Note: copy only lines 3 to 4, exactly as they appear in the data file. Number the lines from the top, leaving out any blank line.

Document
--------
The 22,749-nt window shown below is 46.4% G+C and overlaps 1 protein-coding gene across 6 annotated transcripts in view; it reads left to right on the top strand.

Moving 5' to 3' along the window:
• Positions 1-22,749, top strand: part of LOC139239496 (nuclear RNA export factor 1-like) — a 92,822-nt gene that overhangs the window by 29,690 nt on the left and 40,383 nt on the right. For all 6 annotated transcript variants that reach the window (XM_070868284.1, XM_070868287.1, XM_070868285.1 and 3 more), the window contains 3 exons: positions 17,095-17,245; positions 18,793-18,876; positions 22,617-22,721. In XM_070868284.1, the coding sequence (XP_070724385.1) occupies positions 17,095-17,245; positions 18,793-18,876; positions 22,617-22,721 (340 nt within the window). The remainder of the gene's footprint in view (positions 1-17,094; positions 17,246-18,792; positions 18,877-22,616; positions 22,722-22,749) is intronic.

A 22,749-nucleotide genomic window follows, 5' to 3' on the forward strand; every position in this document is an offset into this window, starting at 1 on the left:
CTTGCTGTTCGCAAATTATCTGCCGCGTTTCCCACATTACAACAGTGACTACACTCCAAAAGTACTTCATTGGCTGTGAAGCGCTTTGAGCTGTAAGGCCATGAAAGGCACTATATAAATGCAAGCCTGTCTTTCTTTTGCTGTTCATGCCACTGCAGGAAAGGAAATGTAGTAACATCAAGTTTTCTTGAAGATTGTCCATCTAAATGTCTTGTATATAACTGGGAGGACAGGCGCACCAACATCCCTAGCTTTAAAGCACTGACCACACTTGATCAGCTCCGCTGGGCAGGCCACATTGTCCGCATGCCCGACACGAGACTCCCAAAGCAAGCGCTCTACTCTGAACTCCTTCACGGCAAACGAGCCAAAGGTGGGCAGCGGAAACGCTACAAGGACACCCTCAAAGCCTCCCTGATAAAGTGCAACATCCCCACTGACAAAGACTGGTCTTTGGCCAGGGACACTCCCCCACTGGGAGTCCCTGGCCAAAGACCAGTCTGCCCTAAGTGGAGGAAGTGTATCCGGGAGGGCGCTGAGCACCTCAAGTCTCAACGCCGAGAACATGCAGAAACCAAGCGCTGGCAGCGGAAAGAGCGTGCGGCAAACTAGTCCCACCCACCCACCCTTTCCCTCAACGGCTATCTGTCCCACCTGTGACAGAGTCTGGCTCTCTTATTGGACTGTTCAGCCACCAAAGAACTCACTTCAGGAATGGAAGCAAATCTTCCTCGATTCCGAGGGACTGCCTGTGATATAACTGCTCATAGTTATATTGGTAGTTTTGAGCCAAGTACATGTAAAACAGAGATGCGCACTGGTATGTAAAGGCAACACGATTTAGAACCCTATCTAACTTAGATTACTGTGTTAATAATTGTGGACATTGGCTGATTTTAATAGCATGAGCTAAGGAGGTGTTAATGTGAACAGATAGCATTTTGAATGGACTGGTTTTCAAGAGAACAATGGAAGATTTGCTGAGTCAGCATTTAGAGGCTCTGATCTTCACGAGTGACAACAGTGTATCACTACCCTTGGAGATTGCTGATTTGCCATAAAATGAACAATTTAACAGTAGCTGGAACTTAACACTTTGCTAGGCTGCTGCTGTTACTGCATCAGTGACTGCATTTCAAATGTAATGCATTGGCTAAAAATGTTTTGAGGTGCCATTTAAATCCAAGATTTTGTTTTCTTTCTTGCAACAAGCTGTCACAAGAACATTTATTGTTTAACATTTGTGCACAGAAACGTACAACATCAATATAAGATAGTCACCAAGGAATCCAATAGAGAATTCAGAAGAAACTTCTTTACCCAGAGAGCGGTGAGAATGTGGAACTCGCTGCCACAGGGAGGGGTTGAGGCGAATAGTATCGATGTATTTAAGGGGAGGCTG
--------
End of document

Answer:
• Positions 1-22,749, top strand: part of LOC139239496 (nuclear RNA export factor 1-like) — a 92,822-nt gene that overhangs the window by 29,690 nt on the left and 40,383 nt on the right. For all 6 annotated transcript variants that reach the window (XM_070868284.1, XM_070868287.1, XM_070868285.1 and 3 more), the window contains 3 exons: positions 17,095-17,245; positions 18,793-18,876; positions 22,617-22,721. In XM_070868284.1, the coding sequence (XP_070724385.1) occupies positions 17,095-17,245; positions 18,793-18,876; positions 22,617-22,721 (340 nt within the window). The remainder of the gene's footprint in view (positions 1-17,094; positions 17,246-18,792; positions 18,877-22,616; positions 22,722-22,749) is intronic.

A 22,749-nucleotide genomic window follows, 5' to 3' on the forward strand; every position in this document is an offset into this window, starting at 1 on the left: